But as Odgens suggests, you probably would be better off searching for a dedicated audio program. If you find one, ask the questions first before you put out any money. That way, if it doesn't deliver, you won't be throwing more away (money and time).

 

good luck in your quest to preserve the music.

 

drop in some time to let us know which program works out best for you...there might be someone else around here in a similar predicament and could benefit from you sharing in success

 

St333ve,

 

 

I agree there are better programs to preserve your music in as pristine condition as possible; however there is a limit. First, the original analog recordings you have were not perfect in capturing the live music. The recordings have aged. Second, there is no way you can preserve all the warmth and nuances of the analog recording as a digital recording especially with a home studio regardless of the format. Third, you want to manipulate the sound so that the volumes are all the same (normalizing). I understand that you want to preserve for posterity. I would spend my time and effort preserving the original records and tapes in the best possible conditions. You already have something that sounds as good (almost) as the original. Listen to that and perhaps in a few years technology and computers will improve to the point where you can do more in capturing the analog music.

 

For images, you can capture the scene with an film or digital camera, you can transfer it to a computer and adjust the images even to the same brightness. There is no substitute for being there and those images will never be as good as the original --actually being there.

Save your money and spend it to go to live concerts. Did you try GoldWave as I suggested?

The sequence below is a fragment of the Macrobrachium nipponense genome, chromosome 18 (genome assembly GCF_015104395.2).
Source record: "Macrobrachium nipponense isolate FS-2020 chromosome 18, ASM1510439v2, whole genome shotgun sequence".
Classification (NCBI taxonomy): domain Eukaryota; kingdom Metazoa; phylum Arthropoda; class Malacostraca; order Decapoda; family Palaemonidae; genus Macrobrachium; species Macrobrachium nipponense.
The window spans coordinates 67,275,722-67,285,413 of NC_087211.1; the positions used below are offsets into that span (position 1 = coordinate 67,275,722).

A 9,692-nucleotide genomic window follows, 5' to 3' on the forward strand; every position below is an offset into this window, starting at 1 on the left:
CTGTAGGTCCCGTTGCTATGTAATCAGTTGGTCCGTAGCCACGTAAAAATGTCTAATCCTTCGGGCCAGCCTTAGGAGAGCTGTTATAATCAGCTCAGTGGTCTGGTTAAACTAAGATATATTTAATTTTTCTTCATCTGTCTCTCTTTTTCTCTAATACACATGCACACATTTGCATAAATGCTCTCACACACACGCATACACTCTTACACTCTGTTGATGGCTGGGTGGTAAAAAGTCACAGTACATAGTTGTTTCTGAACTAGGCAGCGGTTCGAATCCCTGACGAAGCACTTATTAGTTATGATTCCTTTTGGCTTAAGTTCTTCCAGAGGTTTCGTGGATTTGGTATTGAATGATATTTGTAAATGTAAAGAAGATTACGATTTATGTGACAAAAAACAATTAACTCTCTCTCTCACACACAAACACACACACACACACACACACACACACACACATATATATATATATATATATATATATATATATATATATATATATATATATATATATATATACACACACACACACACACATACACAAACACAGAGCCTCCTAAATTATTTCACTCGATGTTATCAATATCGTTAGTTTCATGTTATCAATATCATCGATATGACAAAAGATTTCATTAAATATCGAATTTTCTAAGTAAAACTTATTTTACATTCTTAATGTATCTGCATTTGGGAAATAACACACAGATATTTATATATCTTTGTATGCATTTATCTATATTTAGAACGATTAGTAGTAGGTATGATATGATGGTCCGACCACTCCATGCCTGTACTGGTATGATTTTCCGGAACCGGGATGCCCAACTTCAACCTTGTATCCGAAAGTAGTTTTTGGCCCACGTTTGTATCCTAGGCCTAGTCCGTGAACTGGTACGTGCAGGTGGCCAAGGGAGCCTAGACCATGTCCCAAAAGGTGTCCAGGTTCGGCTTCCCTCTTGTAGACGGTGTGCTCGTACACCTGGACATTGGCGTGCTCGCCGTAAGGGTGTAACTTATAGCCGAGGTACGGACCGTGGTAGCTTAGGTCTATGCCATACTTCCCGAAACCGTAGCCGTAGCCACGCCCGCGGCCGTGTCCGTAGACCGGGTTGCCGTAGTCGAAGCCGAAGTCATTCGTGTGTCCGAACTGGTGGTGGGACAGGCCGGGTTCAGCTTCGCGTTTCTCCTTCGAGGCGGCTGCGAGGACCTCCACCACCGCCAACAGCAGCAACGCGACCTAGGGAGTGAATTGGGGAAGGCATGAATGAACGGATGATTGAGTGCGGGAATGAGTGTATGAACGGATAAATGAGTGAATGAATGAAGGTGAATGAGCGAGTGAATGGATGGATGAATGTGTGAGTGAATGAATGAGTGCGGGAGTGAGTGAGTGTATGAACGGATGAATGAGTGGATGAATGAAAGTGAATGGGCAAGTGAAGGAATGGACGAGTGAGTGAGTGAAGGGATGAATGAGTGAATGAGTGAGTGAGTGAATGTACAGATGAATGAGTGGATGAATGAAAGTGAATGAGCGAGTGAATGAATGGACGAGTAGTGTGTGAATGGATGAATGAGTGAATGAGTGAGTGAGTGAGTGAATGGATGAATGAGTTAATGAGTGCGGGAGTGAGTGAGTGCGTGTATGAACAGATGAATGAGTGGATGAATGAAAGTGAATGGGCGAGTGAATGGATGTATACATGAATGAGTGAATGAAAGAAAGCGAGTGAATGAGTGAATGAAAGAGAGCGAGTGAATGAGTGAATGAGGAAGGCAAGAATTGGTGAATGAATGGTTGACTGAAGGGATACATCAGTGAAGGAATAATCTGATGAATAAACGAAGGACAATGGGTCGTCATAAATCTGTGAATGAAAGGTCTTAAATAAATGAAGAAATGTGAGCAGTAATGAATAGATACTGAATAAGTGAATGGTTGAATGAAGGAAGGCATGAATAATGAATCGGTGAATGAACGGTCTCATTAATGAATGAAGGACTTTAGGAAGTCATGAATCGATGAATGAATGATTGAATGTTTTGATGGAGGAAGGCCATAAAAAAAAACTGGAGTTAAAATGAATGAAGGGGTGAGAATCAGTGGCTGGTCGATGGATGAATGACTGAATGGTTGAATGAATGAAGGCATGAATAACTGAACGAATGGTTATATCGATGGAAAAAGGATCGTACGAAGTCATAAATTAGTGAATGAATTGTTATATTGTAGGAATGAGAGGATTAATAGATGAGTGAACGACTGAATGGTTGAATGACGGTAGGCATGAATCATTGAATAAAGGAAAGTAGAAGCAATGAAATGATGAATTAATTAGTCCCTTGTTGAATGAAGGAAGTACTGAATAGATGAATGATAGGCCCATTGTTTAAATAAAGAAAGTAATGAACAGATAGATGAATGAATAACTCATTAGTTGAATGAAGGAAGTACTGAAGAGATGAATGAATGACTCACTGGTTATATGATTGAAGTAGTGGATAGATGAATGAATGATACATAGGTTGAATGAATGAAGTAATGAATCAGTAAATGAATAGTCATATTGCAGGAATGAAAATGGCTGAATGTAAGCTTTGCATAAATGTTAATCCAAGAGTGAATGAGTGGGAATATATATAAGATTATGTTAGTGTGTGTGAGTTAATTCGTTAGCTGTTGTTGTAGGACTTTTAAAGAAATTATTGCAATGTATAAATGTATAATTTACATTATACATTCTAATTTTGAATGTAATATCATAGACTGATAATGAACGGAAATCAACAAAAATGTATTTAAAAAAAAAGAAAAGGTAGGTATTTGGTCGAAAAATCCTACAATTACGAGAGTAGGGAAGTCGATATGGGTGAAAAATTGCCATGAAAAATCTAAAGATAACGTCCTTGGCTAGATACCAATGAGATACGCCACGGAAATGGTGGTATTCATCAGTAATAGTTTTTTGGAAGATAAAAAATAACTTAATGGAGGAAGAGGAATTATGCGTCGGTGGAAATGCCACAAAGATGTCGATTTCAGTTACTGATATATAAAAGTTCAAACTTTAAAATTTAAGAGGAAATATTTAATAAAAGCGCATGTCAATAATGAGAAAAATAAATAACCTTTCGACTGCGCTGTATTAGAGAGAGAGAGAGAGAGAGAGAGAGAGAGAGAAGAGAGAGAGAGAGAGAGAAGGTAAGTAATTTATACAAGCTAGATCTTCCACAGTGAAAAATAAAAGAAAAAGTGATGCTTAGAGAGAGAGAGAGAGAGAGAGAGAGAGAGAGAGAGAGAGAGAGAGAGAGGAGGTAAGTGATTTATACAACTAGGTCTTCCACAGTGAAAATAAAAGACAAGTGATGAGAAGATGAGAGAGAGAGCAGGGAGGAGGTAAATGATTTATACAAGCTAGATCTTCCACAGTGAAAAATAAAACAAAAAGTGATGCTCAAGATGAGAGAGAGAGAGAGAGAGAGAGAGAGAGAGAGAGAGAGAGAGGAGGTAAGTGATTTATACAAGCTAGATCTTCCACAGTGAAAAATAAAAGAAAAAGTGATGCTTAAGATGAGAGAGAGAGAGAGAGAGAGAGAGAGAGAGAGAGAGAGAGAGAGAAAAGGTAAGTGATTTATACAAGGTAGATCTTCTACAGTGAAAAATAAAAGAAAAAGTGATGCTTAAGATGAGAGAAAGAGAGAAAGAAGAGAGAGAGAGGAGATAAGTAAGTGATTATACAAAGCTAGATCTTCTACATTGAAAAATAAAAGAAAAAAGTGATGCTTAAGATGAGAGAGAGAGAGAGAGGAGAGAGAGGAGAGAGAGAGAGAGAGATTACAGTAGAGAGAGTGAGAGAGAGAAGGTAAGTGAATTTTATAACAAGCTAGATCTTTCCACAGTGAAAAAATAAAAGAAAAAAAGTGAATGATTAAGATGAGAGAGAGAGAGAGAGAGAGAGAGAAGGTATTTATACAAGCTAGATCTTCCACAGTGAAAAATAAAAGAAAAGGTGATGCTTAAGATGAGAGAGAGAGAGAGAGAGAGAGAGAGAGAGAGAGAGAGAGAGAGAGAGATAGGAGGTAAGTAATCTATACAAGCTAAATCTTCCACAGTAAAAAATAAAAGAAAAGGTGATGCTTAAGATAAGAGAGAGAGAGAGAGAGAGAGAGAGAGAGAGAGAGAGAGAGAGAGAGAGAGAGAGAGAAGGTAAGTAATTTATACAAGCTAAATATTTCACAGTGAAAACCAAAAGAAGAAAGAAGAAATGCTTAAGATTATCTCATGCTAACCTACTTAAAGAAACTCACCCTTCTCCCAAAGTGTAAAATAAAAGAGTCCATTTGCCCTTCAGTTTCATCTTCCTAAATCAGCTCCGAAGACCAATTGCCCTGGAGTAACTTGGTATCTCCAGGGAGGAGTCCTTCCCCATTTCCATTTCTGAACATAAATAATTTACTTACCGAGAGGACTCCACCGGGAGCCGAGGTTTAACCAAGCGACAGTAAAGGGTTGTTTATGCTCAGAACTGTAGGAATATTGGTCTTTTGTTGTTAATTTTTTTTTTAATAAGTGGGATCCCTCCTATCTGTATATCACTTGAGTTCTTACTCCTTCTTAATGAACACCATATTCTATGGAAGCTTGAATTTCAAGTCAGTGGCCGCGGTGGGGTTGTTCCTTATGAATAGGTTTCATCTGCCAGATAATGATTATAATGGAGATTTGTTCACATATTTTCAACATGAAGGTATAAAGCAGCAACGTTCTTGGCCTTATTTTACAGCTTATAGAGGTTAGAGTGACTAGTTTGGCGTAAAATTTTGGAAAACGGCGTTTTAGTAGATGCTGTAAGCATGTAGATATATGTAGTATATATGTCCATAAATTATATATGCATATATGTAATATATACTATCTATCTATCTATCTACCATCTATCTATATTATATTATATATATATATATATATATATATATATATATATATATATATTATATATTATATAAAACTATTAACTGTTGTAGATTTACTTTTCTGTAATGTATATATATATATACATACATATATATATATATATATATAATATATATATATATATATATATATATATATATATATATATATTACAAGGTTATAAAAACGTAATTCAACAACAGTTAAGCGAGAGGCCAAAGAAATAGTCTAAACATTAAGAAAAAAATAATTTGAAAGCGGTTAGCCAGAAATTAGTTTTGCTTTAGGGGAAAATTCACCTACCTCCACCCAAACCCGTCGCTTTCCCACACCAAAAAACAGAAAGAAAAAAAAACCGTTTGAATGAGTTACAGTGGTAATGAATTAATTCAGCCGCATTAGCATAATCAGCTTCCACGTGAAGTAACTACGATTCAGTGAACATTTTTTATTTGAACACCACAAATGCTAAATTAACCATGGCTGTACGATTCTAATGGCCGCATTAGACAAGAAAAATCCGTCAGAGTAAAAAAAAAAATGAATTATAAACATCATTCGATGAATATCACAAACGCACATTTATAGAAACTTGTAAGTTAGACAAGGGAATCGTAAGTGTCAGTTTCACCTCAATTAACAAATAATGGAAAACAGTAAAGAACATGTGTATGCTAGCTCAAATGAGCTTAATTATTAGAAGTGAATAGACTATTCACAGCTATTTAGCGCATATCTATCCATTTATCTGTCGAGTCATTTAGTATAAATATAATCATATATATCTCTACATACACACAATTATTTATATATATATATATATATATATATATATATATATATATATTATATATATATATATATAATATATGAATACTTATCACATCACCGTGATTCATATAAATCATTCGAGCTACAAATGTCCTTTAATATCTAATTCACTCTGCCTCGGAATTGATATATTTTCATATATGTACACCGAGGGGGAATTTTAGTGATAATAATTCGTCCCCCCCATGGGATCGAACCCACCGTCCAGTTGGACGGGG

Link to comment
Share on other sites

For images, you can capture the scene with an film or digital camera, you can transfer it to a computer and adjust the images even to the same brightness. There is no substitute for being there and those images will never be as good as the original --actually being there.

 

So true...photography with any medium is just an attempt at a representation of reality. You can only hope to duplicate it as faithfully as possible, be happy with it, and move on to the next challenge.

You're a wise man sknis.

Link to comment
Share on other sites

Yow. Thanks for all the philosophy, fellas. It doesn't really apply to me, but maybe some of the other readers will benefit from your wisdom.

 

I'm not looking for "perfection" or anything close to it. (That's certainly not what's on the tapes I'm converting.) As I understand it from my web-surfing, different audio programs take different approaches to leveling the volume on a mixed CD. Some preserve the dynamic range at all costs, even if it means some of the tracks end up sounding quite a bit softer than others. Others reflect an approach that says it's worth sacrificing some dynamic range (and maybe a bit of sound quality) to make the volume levels more even. Since I'm definitely in the former camp (and I think Roxio is, too, by the way, judging by some further examination of my "before" and "after" samples), I'd want to avoid Roxio's "normalize" feature if it was going to sacrifice any dynamic range (or sound quality) for the sake of leveling the loudness.

 

I'd say it's a matter of prioritizing between two possible imperfections, not seeking perfection.

 

As they say in Morocco: If you see him riding on a bamboo cane, say to him, "Good health to your horse."

Well, let me wade in here. You're priority is to retain the closest digital reproduction of the original that you can. I'll assume that your tapes are not "originals" that is, they are "mixes" from other tapes and or LPs? If they are original, purchased tapes, then I wouldn't think you would want to do any normalizing, and you would want to keep the original levels as they were engineered.

 

So, my solution is a two part approach. First, capture what you have, as it is, and make a copy to CD either as an Audio CD, or as .WAV files on a Data CD, or both. Now, if you still want to normalize, I would pick up something like GoldWave, as previously suggested. Now you can manually adjust levels, without any compression, to balance the sound as you see fit. Remember, if you have to lower the level of any tracks, you're reducing the dynamic range, but proportionally, without any compression. Get the tracks balanced as you see fit, and then write your Audio CD. (Of course, all of this would be done using .WAV files, not .MP3 files to avoid loss during the conversion to the compressed audio format.)

 

You still have the original copy to work with in the future, if you want, and you have a copy with balanced tracks, knowing how it was done.

 

Hope that helps!

Link to comment
Share on other sites